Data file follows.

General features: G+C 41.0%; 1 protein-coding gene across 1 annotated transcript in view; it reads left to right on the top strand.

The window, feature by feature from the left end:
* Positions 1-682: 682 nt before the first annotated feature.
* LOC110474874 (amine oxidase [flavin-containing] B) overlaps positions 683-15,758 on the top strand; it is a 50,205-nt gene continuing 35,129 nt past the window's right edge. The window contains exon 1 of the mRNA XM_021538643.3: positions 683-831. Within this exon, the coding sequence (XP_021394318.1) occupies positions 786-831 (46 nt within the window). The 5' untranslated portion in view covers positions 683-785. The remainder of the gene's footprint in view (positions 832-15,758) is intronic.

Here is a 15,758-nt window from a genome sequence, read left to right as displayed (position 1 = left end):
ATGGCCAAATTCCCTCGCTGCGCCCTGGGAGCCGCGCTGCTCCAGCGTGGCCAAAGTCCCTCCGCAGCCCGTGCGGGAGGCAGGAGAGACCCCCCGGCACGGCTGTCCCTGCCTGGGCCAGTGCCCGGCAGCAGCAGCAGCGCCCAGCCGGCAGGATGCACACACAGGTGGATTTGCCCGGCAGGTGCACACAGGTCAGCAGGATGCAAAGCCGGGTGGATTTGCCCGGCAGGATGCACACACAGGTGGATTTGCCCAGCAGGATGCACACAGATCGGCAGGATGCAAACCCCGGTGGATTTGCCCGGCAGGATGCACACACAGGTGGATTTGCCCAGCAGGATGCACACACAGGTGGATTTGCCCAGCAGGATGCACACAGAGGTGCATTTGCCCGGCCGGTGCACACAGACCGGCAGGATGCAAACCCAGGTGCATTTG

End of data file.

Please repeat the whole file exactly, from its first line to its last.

General features: G+C 41.0%; 1 protein-coding gene across 1 annotated transcript in view; it reads left to right on the top strand.

The window, feature by feature from the left end:
* Positions 1-682: 682 nt before the first annotated feature.
* LOC110474874 (amine oxidase [flavin-containing] B) overlaps positions 683-15,758 on the top strand; it is a 50,205-nt gene continuing 35,129 nt past the window's right edge. The window contains exon 1 of the mRNA XM_021538643.3: positions 683-831. Within this exon, the coding sequence (XP_021394318.1) occupies positions 786-831 (46 nt within the window). The 5' untranslated portion in view covers positions 683-785. The remainder of the gene's footprint in view (positions 832-15,758) is intronic.

Here is a 15,758-nt window from a genome sequence, read left to right as displayed (position 1 = left end):
ATGGCCAAATTCCCTCGCTGCGCCCTGGGAGCCGCGCTGCTCCAGCGTGGCCAAAGTCCCTCCGCAGCCCGTGCGGGAGGCAGGAGAGACCCCCCGGCACGGCTGTCCCTGCCTGGGCCAGTGCCCGGCAGCAGCAGCAGCGCCCAGCCGGCAGGATGCACACACAGGTGGATTTGCCCGGCAGGTGCACACAGGTCAGCAGGATGCAAAGCCGGGTGGATTTGCCCGGCAGGATGCACACACAGGTGGATTTGCCCAGCAGGATGCACACAGATCGGCAGGATGCAAACCCCGGTGGATTTGCCCGGCAGGATGCACACACAGGTGGATTTGCCCAGCAGGATGCACACACAGGTGGATTTGCCCAGCAGGATGCACACAGAGGTGCATTTGCCCGGCCGGTGCACACAGACCGGCAGGATGCAAACCCAGGTGCATTTG